With what must surely be the best band name in the history of the cosmos, Mammoth Weed Wizard Bastard have come from almost complete obscurity in the past couple of years to be hailed as one of the most exciting and interesting bands in the United Kingdom’s heavy music scene today. Now heading to Newcastle (courtesy of Inverted Grim-Mill) for their own headlining show while on a UK tour with fellow metal juggernauts OHHMS, I was lucky enough to grab a few minutes with their lead singer and bassist Jessica Ball to talk about life in this most remarkably monikered of acts.
As a concept, it doesn’t really seem as if it should work: a Welsh doom metal band with a South African lead singer and a name that doesn’t really roll off the tongue. Scene aficionados will get it straight away, but non-believers might not automatically understand the joke that it’s the most outrageously stereotypical stoner rock band name they could think of. Rest assured though, however ridiculous you find the name, the band think it’s even sillier – and they are very much in on the joke.
As a statement, their first album Noeth Ac Anoeth couldn’t have been stronger. Fifty minutes long, consisting of just three songs with the epic Nachthexen (German for Night Witches, and a nickname for female Soviet fighter pilots in the Second World War) weighing in at a wonderful half hour on its own, and not a second going to waste. Most peoples’ commute into work could be sound tracked perfectly with it – although perhaps not on a Monday.
Not resting on their laurels, Mammoth Weed Wizard Bastard’s latest record Y Proffwyd Dwyll (Welsh for The False Prophet) doesn’t relent on the force, but does bring in a lot of unexpected elements including subtle electronics, violins and vocal lines that are – hell forbid – a little more mainstream than you’d expect. For want of a better word, it’s almost poppy (by doom metal standards at least.) Take the mighty title track for example, in which Ball serenely soars over the band’s huge overdriven mountains of doom, all stitched together with expertly placed synths and strings. Rising and falling like a symphony over its ten minutes running time, it’s an example of why the band have more than outgrown their name.
The accessibility of the record, despite its crushingly heavy instrumentation, is something lead singer and bassist Jessica touches on: “Yeah, well we were interested in putting the two things together really. It’s made it more accessible to other people in itself and we weren’t entirely sure how it would be received but it seems to have gone down alright!” Certainly, it’s true to say that even though down-tuned riffs that are sludgier than swimming through quicksand while wearing lead boots might be a turnoff for many, Bell’s celestial, ray of light vocals makes the music a lot more palatable than you might think.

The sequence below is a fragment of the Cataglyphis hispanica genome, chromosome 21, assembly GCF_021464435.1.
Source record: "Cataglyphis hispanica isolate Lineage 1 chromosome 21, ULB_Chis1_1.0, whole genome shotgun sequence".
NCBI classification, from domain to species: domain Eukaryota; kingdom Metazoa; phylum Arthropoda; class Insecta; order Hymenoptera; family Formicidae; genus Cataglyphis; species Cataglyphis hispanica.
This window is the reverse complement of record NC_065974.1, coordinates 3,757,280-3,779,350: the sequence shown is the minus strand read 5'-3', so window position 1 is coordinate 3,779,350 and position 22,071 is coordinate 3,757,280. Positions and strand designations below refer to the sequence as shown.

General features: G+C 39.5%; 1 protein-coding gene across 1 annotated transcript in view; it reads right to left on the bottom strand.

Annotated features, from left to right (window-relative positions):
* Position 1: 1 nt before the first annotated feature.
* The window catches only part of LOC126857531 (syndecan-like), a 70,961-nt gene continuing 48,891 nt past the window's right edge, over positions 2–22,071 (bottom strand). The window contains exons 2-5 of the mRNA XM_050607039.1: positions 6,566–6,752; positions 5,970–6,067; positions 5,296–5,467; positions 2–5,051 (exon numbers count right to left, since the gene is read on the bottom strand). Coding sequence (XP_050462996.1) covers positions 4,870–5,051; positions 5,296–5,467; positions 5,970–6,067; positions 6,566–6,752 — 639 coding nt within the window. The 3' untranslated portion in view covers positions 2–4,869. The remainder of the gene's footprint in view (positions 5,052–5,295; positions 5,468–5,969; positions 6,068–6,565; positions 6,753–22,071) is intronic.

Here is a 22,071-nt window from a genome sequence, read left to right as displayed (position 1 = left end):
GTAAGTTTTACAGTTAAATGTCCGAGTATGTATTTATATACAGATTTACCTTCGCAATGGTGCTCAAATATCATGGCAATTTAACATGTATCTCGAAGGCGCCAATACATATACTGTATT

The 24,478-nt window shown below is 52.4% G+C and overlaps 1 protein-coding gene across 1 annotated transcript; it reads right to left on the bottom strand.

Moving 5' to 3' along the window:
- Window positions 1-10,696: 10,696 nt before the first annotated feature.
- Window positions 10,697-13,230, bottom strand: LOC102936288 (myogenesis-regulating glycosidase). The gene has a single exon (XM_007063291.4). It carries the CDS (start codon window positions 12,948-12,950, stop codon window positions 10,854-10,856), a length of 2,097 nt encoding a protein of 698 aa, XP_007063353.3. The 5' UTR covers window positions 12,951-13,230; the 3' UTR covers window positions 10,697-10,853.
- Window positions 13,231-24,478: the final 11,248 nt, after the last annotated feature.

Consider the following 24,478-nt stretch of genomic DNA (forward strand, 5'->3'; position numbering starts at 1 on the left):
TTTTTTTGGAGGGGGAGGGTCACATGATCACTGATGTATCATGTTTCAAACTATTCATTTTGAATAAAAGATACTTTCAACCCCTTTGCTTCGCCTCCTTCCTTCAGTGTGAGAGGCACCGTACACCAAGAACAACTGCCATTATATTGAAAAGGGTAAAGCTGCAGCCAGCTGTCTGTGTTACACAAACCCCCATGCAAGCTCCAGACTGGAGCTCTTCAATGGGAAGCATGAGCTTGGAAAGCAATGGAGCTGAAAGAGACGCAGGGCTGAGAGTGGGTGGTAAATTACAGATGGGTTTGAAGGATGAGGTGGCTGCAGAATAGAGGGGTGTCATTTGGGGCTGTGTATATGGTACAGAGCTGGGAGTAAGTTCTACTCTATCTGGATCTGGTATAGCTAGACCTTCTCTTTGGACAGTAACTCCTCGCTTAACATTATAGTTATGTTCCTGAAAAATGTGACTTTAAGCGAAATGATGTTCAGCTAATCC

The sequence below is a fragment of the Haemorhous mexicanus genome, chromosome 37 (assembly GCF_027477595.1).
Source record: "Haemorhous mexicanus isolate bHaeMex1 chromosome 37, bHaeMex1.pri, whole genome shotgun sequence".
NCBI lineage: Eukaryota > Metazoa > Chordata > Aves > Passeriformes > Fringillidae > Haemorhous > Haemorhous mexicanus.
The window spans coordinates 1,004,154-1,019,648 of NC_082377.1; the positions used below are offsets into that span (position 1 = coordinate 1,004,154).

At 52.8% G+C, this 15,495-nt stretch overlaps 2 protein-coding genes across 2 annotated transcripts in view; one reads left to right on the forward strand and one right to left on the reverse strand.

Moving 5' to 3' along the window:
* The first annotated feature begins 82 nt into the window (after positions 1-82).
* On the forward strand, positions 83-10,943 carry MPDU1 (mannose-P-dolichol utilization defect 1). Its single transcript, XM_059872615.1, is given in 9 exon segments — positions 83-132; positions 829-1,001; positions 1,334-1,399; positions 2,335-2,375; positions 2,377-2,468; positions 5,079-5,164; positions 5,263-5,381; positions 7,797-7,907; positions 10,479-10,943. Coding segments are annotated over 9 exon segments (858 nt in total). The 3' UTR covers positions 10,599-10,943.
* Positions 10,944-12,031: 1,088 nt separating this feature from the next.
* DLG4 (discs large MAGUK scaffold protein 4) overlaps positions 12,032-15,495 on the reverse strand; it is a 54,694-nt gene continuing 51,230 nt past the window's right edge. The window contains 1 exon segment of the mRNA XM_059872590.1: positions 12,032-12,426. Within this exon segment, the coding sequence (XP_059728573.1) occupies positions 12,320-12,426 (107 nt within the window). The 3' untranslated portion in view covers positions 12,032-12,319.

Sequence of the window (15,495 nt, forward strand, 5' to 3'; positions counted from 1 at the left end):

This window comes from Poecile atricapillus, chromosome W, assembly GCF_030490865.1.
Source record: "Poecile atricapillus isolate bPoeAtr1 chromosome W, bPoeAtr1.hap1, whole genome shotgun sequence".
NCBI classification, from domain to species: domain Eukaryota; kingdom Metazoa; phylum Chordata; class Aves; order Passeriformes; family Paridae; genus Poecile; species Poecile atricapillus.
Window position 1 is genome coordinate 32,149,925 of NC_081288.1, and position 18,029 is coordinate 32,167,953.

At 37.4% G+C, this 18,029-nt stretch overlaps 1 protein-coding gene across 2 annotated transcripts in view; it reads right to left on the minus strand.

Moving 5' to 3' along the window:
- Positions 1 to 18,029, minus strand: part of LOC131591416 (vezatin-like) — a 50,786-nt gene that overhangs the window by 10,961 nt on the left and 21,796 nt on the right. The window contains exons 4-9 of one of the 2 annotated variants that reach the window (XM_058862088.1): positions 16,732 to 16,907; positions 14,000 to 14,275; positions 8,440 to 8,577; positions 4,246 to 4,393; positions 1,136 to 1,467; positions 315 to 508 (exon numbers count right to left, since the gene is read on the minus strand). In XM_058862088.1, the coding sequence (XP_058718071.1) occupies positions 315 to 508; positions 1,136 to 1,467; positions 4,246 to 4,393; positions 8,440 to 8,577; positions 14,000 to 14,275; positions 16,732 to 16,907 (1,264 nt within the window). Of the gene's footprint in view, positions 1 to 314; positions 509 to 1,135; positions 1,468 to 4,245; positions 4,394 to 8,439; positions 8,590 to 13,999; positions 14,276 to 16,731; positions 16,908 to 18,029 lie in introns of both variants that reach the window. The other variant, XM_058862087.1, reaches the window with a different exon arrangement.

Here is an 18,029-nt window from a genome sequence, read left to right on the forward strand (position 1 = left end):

Everyone’s just trying to get heavier and heavier, aren’t they? But we do try and be as heavy as possible!
The world of metal can be weirdly conservative, and all too often it seems that everything has already been done before. Attempts in the early noughties to shoehorn other aggressive genres such as drum n bass and techno into the mix had limited success, but more recently acts like Deafheaven and Chelsea Wolfe have shown that bringing diverse elements such as shoegaze and neo-folk can civilise the most brutal of bands. It’s something Jessica has noticed, but her and her band remain resolute over their sound: “Everyone’s just trying to get heavier and heavier, aren’t they? But we do try and be as heavy as possible!”
Coming from South Africa originally, she only moved to the UK five years ago and eventually found her way to the dark side: “As a teenager, I was into heavy music like most teenagers are but I started wandering through other genres like electronic and acoustic singer/songwriter material. I did a few musical things in South Africa so when I came here I just carried on. I was in a couple of other bands, but this is the heaviest one yet.” Having an open mind to music of different types has obviously helped the newer sound but Jessica’s adamant: “I just really like riffs basically. It all rotates around that.”
2017 is likely to be a big year for the band with a fairly hectic schedule but one that has some large UK festival gaps in among it: “It’s a very exciting year for us with plenty of touring for the album: there’s a European tour in June and July, Desert Fest in London in April, Into the Void in Holland in October and Red Smoke in Poland. And we get to see lots of new places.” These new experiences do, in Jessica’s case at least, include our own fair North-East: “I’ve never been to Newcastle!”, she notes excitedly.
When Y Proffwyd Dwyll emerged late last year, many publications rated it as one of the more accomplished heavy releases of recent years, and there’s very little to have come along since that’s made this writer want to take it off the turntable. So, while treating your other half to an evening of extreme music might not be the obvious choice when planning a romantic treat for Valentine’s Day, going to see Mammoth Weed Wizard Bastard in the wonderful Cluny 2 might just have you falling in love all over again.